top of page

Annihilation (2019): the Alien Experience of our Environment

Ghouls are journeying into the Shimmer, a land where nature has reclaimed what civilization built. Gabe discusses the film and the Southern Reach trilogy by Jeff VanderMeer to unpack the complexities of nature, the language it speaks, and why it'll never care about us. Kat finds out if the film has some truth to its science focusing on Hox Genes and Genetic Drift.

Sources in this Episode: Annihilation: "Weird" Nature ‘Annihilation’ Is Fiction, but the Science ‘Isn’t Bullshit’: Alex Garland’s Scientific Accuracy, Explained, Genetic drift (article) | Natural selection | Khan Academy

Other Reviews on Annihilation: Annihilation review: the most thoughtful science fiction movie since Arrival - The Verge 'Annihilation' Review - Variety Annihilation review – Natalie Portman thriller leaves a haunting impression | Science fiction and fantasy films | The Guardian How the Ending of 'Annihilation' Departs From the Book - The Atlantic

Ways to Help:


Media from this week's episode:

Annihilation (2018) - FILM

A biologist signs up for a dangerous, secret expedition into a mysterious zone where the laws of nature don't apply.

Directed by: Alex Garland (Director of Never Let Me Go)

Annihilation (2014) - BOOK

A team of four women cross the border into an uninhabited area known as "Area X", an unspecified coastal location that has been closed to the public for three decades.

Written by: Jeff VanderMeer


Annihilation: the Complex Language of Nature & Our Insignificance by Gabe Castro

RED: Quotes, someone else's words.

I have wanted to talk about Annihilation on this show for some time. I read the trilogy back-to-back and it was a journey. The first book is such an experience and I am excited to read more of VanderMeer’s work. I actually don’t plan to spend too much time discussing the movie because I feel much more connected to the book. For me, the biologist in Annihilation was a fascinating protagonist in the book while the film felt like an entirely different message. However, since I’m sure many people are tuning in because they loved the film (which I also do!) I will start there.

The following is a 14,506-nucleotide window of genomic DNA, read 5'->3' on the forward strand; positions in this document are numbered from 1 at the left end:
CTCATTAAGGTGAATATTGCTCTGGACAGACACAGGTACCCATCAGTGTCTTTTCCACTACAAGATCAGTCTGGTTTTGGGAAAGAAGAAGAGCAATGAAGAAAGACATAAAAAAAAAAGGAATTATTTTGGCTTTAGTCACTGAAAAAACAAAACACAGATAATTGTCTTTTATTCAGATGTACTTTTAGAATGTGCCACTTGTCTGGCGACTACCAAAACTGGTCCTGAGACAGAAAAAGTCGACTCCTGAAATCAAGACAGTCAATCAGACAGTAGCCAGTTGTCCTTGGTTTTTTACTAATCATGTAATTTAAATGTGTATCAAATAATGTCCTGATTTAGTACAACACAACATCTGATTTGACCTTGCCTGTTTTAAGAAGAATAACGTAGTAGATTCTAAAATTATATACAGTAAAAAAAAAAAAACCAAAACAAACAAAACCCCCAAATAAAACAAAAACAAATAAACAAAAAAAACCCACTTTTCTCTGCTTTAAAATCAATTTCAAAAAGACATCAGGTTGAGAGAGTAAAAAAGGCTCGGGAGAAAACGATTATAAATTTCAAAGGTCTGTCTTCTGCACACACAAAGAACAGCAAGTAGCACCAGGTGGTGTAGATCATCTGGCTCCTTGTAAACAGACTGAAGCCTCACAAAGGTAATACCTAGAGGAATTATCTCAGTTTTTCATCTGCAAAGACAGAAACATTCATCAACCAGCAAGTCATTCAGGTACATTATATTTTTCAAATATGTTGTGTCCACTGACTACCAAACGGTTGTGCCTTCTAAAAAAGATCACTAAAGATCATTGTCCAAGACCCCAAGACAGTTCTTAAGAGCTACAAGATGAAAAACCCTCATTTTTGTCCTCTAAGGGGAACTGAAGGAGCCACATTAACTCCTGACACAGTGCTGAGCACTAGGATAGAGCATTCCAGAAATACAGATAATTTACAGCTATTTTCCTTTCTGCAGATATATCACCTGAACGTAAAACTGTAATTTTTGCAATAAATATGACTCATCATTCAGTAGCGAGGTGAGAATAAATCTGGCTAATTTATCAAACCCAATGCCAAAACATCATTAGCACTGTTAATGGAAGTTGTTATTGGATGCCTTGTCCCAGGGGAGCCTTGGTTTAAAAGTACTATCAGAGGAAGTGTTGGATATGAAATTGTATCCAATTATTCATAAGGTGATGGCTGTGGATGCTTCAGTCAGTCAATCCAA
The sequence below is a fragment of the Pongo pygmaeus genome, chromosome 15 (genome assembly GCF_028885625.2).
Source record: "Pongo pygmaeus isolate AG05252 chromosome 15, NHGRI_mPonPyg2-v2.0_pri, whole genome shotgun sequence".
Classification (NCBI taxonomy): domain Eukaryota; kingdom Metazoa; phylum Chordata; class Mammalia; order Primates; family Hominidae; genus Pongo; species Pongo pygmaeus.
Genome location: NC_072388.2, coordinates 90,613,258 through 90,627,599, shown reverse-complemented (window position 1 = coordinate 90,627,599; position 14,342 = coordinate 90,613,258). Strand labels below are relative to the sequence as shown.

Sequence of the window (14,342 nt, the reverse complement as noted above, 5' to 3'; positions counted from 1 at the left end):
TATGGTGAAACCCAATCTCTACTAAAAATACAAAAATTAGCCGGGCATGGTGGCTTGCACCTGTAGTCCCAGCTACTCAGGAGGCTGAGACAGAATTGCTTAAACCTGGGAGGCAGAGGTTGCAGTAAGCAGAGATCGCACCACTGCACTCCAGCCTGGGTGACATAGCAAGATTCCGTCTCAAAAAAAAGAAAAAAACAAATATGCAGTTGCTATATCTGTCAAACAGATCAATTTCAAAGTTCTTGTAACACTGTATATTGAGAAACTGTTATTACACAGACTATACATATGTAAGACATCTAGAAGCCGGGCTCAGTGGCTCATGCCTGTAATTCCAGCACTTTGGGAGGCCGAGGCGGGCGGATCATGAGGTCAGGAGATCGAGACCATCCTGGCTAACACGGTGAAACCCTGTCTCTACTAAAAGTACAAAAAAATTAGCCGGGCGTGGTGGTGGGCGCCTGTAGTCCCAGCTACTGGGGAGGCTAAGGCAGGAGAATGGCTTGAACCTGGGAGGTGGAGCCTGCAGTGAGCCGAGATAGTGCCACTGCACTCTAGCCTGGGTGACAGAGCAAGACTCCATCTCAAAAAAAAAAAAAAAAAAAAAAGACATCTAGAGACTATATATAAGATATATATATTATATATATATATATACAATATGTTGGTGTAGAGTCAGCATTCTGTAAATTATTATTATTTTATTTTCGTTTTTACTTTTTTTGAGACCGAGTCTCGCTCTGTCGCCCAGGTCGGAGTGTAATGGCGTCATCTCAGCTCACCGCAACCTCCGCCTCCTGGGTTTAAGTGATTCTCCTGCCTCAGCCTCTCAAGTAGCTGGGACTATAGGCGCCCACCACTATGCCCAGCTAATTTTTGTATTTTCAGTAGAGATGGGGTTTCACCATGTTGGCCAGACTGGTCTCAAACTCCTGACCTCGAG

Movie Synopsis:

The film follows the biologist, Natalie Portman, as she joins a group of women who travel into The Shimmer. Her husband, Oscar Isaac, had been a part of the 11th Expedition into the unknown land. He was missing for quite some time before finding himself at home. All he remembers is being there, in the house and seeing his wife, a face he feels he remembers. He is almost immediately sick after being unable to answer any of his wife’s questions. She assumes he’s withholding information due to his line of work, it's clearly a point of contention for them, but it becomes clear as he comes up empty for answers that he simply does not know.

After trying to get her very sick husband help, she finds herself in some secret base where it's revealed to her that he had been on a very hopeless and dangerous mission into the Shimmer or Area X, a ecologically altered world cut off from our own by a shimmering forcefield. (The film doesn’t get into too much about this place but the barrier can only be entered in a very specific location). She is told that many people have gone in but until now, no one has come out. She volunteers to join the group of women to venture into this unknown, alien ecosystem.

The group (including actors, Tessa Thompson and Gina Rodgriguez) are led by a psychologist, (underrated scream queen, Jennifer Jason Leigh) who has her own ulterior motives. We learn that each of these women are, in some way, hopeless. They have taken on this mission because they’ve got nothing else and they need some purpose. Through this journey they encounter some truly horrific beings and nature that is incredibly fantastical and fascinating. The group slowly pieces together what happened to the expedition before them as they begin being picked off, one by one, by Area X.